Explaining this move, Mr McWeeney told Tribune Business: “That has to do with getting ready for Basle III and the new capital requirements. We want to use that to catapult compliance with Basle III capital adequacy.”
Bank of the Bahamas International, he added, currently had $35 million in preference share capital on its balance sheet, which under the new rules will no longer qualify as Tier 1 capital.
As a result, it must be replaced, and the $10 million increase is Bank of the Bahamas International’s first step along the road to doing so.
Banks have 10 years to replace preference shares, and Mr McWeeney said the proposed capital increase was structured to “facilitate the majority shareholder assisting us in replacing that capital and not diluting the existing shareholder base.
“It’s intended that the majority shareholder picks them [the 10 million shares] up.”
The Government currently holds a collective 51.82 per cent equity stake in Bank of the Bahamas International, with 24.04 per cent held by the Treasury and 27.78 per cent in the hands of the National Insurance Board (NIB). It is unclear which entity will pick the shares up, although the betting would be on NIB.
Mc McWeeney said the $10 million injected by the Government would be used to “redeem, replace” other liabilities as well as replace preference shares.
Meanwhile, Bank of the Bahamas was expanding its private banking relationships with other providers with a view to either bringing clients to it, or providing custodian and related services to these firms and their clients.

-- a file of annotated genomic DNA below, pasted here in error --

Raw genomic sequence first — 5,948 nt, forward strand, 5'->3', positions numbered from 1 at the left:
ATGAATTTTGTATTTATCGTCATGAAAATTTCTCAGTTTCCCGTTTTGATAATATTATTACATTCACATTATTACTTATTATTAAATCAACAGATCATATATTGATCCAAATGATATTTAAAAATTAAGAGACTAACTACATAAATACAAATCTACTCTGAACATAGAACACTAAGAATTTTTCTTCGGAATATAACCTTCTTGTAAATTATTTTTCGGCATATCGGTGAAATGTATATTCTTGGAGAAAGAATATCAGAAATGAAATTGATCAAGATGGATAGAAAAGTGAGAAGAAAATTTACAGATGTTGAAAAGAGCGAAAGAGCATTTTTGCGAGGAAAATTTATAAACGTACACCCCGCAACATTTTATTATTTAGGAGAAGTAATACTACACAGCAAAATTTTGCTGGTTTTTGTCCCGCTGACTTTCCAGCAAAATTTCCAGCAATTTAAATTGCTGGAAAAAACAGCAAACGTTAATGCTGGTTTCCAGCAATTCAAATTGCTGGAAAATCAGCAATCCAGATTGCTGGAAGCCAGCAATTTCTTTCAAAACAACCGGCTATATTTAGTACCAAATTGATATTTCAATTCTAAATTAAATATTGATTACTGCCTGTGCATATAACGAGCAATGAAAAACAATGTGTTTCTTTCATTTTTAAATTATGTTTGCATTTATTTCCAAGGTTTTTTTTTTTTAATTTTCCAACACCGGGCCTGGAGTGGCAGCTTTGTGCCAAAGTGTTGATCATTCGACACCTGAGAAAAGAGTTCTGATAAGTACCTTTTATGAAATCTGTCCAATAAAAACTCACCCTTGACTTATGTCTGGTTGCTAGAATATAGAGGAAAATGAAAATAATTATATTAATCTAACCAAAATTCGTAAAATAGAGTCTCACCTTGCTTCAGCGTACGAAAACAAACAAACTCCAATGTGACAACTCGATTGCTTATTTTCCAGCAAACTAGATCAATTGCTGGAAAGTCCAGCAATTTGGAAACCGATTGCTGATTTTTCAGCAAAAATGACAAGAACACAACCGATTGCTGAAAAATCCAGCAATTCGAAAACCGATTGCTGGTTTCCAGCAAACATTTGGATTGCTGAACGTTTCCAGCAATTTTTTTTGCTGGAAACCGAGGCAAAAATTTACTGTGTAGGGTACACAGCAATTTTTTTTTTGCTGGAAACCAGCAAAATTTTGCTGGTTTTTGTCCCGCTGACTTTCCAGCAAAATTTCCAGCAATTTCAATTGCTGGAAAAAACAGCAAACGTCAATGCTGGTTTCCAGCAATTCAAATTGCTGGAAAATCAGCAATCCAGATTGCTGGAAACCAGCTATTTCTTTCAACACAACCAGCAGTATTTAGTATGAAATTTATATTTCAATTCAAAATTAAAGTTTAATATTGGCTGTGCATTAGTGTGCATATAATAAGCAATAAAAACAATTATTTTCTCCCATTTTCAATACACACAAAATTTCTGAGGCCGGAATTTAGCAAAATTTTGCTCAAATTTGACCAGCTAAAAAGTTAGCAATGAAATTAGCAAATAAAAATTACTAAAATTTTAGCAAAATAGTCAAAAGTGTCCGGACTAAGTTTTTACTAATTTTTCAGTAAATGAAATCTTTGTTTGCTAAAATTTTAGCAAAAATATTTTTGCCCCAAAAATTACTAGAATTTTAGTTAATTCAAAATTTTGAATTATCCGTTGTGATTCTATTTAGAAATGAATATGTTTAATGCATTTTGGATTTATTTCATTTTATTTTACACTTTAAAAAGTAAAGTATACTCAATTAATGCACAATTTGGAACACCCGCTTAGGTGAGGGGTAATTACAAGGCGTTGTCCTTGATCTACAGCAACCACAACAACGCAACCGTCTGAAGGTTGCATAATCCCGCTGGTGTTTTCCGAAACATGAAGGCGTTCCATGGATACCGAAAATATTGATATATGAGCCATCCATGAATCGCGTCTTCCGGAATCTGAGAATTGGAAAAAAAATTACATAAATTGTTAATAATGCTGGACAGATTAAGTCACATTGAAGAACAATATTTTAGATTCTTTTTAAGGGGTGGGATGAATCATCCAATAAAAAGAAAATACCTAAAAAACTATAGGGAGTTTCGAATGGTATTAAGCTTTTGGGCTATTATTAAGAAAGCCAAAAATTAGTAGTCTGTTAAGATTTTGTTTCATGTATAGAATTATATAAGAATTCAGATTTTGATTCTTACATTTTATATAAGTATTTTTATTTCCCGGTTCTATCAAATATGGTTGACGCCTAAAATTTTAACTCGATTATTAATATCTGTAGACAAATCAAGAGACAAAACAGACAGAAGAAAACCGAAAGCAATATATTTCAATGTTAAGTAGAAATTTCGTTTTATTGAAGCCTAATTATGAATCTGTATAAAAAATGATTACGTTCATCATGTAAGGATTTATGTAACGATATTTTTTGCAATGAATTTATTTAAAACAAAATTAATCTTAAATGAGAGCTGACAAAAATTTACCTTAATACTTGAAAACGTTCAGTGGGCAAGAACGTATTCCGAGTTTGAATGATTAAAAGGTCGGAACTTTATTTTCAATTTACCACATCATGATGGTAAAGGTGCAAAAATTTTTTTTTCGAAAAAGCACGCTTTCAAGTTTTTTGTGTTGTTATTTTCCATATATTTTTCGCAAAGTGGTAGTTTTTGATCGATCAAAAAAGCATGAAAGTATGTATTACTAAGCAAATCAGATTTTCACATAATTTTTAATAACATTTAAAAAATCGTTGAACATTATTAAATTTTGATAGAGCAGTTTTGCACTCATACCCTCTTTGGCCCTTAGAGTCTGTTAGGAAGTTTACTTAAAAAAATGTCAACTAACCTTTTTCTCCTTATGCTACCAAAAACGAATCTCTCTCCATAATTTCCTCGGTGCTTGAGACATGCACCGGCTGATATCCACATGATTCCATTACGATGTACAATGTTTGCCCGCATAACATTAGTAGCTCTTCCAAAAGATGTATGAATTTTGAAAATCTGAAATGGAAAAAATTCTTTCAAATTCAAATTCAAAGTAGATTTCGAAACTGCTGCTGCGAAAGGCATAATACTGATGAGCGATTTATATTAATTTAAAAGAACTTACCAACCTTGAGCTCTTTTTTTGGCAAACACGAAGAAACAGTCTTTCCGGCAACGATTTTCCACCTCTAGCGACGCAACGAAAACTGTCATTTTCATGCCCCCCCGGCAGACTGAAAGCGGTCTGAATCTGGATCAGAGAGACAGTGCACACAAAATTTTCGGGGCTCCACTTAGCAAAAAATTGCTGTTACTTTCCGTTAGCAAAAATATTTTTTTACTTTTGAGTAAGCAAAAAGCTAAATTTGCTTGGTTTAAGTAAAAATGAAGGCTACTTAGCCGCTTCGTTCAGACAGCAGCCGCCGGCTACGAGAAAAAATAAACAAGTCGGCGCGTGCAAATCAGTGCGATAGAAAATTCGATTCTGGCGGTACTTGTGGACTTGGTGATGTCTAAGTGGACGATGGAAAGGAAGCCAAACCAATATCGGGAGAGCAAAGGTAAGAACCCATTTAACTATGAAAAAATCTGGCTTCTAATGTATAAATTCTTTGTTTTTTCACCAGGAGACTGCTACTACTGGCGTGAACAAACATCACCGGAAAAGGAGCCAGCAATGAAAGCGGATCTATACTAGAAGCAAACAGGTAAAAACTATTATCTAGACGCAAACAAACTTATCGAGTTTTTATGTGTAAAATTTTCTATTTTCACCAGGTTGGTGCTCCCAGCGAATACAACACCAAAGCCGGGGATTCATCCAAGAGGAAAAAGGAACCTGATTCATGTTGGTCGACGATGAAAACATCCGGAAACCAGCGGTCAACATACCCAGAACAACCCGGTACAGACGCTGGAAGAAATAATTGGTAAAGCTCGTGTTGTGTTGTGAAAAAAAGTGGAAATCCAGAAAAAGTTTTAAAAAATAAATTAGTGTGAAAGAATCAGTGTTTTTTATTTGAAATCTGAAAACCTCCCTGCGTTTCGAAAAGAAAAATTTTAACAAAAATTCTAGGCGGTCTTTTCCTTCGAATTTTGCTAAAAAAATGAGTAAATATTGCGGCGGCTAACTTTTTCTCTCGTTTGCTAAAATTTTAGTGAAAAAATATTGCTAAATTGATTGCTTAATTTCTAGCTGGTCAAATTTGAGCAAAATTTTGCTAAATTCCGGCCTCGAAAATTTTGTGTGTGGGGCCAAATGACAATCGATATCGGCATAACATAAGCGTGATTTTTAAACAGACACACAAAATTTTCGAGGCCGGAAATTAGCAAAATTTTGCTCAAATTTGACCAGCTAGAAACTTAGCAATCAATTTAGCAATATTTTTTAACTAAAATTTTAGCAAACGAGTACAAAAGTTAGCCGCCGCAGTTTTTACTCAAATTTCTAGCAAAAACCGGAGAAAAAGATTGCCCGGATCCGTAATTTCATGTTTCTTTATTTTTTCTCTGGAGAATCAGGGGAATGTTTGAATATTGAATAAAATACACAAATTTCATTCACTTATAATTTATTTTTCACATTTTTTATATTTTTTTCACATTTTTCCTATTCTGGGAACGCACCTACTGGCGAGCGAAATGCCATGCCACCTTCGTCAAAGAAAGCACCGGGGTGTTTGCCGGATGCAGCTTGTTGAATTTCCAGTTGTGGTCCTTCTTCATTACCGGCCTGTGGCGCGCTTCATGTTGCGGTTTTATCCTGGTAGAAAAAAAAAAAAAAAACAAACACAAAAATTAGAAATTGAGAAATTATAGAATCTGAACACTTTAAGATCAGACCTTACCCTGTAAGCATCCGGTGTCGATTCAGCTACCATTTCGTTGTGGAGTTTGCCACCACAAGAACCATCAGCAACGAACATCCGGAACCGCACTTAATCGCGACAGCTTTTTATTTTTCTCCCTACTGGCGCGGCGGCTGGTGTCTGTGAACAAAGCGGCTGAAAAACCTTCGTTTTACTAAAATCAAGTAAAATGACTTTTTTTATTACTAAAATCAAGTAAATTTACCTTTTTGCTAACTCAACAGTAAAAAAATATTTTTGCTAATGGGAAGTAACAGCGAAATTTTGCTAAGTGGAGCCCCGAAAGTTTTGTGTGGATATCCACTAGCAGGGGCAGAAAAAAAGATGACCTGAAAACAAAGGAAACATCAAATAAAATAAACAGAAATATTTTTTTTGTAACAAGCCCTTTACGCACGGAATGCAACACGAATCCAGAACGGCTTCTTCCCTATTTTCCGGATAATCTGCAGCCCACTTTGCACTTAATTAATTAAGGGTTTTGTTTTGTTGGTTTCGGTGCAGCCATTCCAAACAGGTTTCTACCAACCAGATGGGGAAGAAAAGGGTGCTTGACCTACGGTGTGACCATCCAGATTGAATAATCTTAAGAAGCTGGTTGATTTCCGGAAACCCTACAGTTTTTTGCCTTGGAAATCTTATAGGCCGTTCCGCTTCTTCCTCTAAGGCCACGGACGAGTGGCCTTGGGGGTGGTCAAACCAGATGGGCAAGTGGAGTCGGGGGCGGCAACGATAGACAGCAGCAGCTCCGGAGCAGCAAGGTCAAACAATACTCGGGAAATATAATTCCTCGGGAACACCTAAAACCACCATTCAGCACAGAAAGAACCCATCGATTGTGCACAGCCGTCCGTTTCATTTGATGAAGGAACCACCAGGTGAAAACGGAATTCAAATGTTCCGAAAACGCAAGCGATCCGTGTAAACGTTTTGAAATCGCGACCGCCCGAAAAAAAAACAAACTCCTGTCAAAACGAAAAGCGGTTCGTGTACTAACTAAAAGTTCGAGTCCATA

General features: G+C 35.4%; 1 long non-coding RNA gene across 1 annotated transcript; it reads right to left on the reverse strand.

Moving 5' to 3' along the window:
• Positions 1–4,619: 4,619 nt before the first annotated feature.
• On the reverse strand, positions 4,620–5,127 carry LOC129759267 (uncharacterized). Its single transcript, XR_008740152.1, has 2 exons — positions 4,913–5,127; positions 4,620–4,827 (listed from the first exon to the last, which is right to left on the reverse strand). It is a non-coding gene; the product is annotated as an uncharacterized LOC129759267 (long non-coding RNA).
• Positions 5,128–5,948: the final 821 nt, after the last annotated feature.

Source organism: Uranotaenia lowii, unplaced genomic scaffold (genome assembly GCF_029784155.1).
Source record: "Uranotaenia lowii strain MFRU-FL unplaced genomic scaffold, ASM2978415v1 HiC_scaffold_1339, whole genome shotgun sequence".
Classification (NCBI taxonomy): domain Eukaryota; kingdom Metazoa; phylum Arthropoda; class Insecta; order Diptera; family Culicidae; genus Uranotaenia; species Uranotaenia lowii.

Describing private banking and trusts as “a growing area of need” among both Bahamian and international clients, Mr McWeeney said: “The plan is to really aggressively pursue that line of business, because the risk is minimal.
“There’s a great deal of emphasis placed on that area, because the credit portfolio is not growing and the bank has to look at new opportunities. That’s one area we think we can grow, outsourcing or doing in-house.”
The ‘unbanked’, or those outside the traditional banking and financial services system, were another target for Bank of the Bahamas International.
Competition from other banks in the pre-paid card sector was increasing, Mr McWeeney said, adding: “We have to find ways of expanding the functionality of pre-paid cards - adding more functions.”
As for the increase in directors’ compensation, the Bank of the Bahamas International chief added: “There’s nothing sinister in it. Fees per director have not changed.
“The issue I have is the Articles of Association allow the majority shareholder to appoint up to 15 directors. Right now we’re at 12, and I have to make provision in the event it goes to 15. I’m almost required by law, the Companies Act, to do that."
Pointing out that the $450,000 was a budgeted sum, Mr McWeeney said the bank had come in considerably below the $$325,000 directors’ fee provision made in 2012.
“We spent 70 per cent last year, but while I’m confident we will not spend anything like that, I have to put in provisions in case it happens,” Mr McWeeney said.
He added that the sums paid to directors would also depend on how frequently they attended Board meetings, so it was almost performance-related pay.